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Inside Curtain Bluff: how "all-inclusive" makes life easier
When I spoke with Curtain Bluff Managing Director Rob Sherman, he cringed as he uttered the words "all-inclusive." I think I know why. It sounds gimmicky and almost implies "discount." Neither concept fits his resort. There are no gimmicks, just incredible, top-shelf service from a staff that's worked the property for an average of 26 years. And, obviously, "discount" is in short supply at a property that caters to guests who tend to be affluent.
The underlying concept, however, makes life a hell of a lot easier. You pay once, when you book your stay. After that, you don't have to think about carrying your wallet or signing for anything. I've found that, when I travel, most of the annoyances I encounter are during check-in, checkout and at meals (not including the flights of course, but that's another matter entirely).
Think about it: check-in runs smoothly until you have to extract your credit card and wait for the imprint. It's one of the longest parts of the ordeal; everything else is easy. When you depart, you have to wait for the bill to be settled and your receipt printed. Ugh ... all you want to do is get on your way, but you have to wait. And, you deal with this at meals, too. You just want to leave, because you've finished eating. Not so fast ... you have to wait for a frantic waiter to squeeze you in for the check while he scrambles among tables that have entrees coming up, drink requests and all manner of petty complaints. Even when you're finished, you're not.
Gallery: Guestrooms at Curtain Bluff
At Curtain Bluff, none of this happens. You're fee for the booking covers everything else. You can eat as much or little as you want, drink yourself sloppy or have an occasional cocktail and engage in as many activities that turn you on. There are no hidden fees for lobster, sailing or top-shelf liquor. It's all incredibly easy ... and that's what matters to Curtain Bluff. If the point is to disappear from the real world and take a vacation from thinking and worrying, the best move is to remove the aspects of travel that can force you to do both.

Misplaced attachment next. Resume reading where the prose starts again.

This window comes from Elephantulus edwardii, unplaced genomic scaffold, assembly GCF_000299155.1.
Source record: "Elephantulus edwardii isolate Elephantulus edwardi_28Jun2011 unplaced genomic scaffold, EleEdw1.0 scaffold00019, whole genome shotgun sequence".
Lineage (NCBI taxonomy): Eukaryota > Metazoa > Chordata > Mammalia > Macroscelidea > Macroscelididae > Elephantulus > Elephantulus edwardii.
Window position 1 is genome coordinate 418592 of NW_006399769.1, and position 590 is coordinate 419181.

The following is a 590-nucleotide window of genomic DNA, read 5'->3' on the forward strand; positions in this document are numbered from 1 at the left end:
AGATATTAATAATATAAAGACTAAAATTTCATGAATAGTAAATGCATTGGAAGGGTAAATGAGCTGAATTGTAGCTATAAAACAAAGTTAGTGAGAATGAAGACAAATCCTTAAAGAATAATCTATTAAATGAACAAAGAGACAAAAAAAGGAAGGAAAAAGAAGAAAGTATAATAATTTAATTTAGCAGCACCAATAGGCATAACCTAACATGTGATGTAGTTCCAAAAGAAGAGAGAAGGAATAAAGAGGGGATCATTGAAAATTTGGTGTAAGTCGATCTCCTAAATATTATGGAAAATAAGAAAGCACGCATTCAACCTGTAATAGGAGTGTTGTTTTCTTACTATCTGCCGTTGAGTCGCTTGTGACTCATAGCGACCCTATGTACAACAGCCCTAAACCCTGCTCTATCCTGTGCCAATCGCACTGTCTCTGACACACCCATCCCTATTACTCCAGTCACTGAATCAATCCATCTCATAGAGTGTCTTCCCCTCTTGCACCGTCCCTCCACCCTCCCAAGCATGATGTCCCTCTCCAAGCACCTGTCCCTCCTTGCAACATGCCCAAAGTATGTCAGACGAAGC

The decision to go all-inclusive, franky, is what makes the experience at Curtain Bluff hum along. The details that bother, bore or hinder are taken out of the equation. Even though it isn't heavy lifting, the resort does it for you, and you can sit back and enjoy your vacation. Of course, a Curtain Bluff is a bit pricey, so this sort of convenience isn't available to everybody. But, if you're interested in an upscale excursion devoid of headaches, Curtain Bluff has the solution.
(Note: spa treatments are billed separately, but that's the only exception I found.)
Disclosure: Curtain Bluff did pick up the tab for this trip. Honestly, a prolie blogger like me wouldn't be able to cover this destination without support from the resort. That said, my opinions are my own. Worried that my experience was positive? Blame the resort staff for doing a kickass job. I could lie and say it all sucked, but that would come at the expense of my editorial integrity.